Le Loup Family

[Hardly Art; 2009]

Styles: A few folks who decided to apply the lessons learned from Animal Collective instead of trying to rewrite “Banshee Beat” seven or eight times over.
Others: Animal Collective, Dead Man’s Colour (just kidding)

Forget pictures: album titles can represent more than expected. Case in point: D.C. avant-pop outfit Le Loup, whose 2007 debut, The Thorne of the Third Heaven of the Nations’ Millennium General Assembly, sounded as sonically indecisive as its title was heedlessly arcane. Hushed wisps of folk rubbed against electro-acoustic experimentation in manners both pleasing and grating – and the inconsistency of the album’s musical themes did little to dissuade claims of unearned pretension.

It’s tempting, then, to read into the name of Le Loup’s second effort, Family, and expect a more pared-down, focused sound. While the band hasn’t completely stripped down its instrumentation – if anything, it's become more wooly and expansive – Family showcases a band that’s become more precise with its intentions without losing sight of its large-size aspirations.

If ceaseless Sufjan Stevens references dogged the somewhat inexplicable hype surrounding The Thorne, then Family is bound to draw comparison to Feels-era Animal Collective and Grizzly Bear. Such comparisons may come off as lazy, but they’re also well-earned; the smooth croons on “Go East” and the woodsy encapsulating sprawl of closer “A Celebration” pleasantly recall the knottier moments of the Griz’s Yellow House, while the pitched shouts in “Forgive Me” should easily please those looking for a post-Merriweather fix.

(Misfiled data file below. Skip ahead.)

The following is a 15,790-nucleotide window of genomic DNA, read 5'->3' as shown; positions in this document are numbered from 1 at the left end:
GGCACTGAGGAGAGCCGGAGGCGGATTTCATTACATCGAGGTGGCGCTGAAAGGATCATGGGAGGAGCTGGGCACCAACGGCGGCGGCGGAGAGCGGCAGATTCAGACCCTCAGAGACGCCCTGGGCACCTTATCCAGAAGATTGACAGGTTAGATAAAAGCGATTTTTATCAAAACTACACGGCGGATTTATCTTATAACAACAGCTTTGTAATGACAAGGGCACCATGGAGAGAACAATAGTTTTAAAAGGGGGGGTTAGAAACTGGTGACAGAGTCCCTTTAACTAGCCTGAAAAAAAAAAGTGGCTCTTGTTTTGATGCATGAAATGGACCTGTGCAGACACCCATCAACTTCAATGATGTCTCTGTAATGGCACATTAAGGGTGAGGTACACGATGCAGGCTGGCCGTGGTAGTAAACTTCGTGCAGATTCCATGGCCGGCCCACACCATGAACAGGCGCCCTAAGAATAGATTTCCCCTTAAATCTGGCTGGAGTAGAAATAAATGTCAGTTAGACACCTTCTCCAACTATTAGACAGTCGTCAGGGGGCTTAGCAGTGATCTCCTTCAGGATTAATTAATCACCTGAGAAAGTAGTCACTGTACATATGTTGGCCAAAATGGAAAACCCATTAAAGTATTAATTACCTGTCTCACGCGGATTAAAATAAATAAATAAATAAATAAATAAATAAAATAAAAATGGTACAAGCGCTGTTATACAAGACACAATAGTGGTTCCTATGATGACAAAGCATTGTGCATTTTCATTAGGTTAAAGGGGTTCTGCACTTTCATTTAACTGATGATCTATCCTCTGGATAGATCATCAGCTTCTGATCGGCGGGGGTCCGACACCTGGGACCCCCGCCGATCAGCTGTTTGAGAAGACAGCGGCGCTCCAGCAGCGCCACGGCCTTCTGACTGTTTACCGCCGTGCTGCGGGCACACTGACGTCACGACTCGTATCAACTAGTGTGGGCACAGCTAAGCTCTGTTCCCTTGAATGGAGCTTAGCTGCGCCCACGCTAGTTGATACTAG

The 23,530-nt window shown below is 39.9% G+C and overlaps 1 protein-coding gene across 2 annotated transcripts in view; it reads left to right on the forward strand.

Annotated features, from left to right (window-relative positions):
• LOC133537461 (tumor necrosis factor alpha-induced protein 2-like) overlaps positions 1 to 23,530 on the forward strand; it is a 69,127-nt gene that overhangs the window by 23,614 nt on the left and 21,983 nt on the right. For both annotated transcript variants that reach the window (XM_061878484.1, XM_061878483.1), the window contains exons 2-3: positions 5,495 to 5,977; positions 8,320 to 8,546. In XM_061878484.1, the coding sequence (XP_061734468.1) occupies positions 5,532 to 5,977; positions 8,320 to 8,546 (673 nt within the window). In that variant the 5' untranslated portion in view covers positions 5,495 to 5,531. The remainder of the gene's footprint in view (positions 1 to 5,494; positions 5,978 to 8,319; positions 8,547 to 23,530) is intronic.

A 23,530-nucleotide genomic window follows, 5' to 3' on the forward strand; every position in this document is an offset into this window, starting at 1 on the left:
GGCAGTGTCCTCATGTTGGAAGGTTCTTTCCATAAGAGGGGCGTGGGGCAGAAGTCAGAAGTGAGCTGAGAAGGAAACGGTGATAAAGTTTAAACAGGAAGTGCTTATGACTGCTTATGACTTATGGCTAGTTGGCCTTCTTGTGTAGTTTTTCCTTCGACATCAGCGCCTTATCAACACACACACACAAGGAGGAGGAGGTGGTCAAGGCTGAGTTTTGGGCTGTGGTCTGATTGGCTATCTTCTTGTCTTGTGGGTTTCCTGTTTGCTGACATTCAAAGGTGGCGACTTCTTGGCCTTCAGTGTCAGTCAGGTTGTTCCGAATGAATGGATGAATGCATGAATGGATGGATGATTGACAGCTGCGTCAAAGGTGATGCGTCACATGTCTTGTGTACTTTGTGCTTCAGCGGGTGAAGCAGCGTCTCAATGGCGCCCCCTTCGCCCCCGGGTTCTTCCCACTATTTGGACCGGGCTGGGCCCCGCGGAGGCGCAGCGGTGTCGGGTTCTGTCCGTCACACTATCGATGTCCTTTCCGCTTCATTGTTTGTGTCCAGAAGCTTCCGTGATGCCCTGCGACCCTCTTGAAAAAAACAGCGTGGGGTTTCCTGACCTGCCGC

Thankfully, Family is composed of more than mere indie pastiche, thanks in large part to the band’s now-fully-realized penchant for recurring themes and movements. The rich vocal tones and swaying melody of “Beach Town” are revisited at leisure throughout Family, creating a strong thematic backbone. The album is expertly sequenced as well, with the chanting Tropicália of “Grow” serving as a dip into Family’s swampy midsection, and the aforementioned “A Celebration” finishing out the album’s backend by getting lost in a forest of chants and drum patterns.

Family is a work of purpose, from a band whose previously wandering attention-spans rendered any chance of artistic success accidental. Brevity in album titles, it turns out, can lead to satisfying results.

1. Saddle Mountain
2. Beach Town
3. Grow
4. Morning Song
5. Family
6. Forgive Me
7. Go East
8. Golden Bell
9. Sherpa
10. Neahkahnie
11. A Celebration

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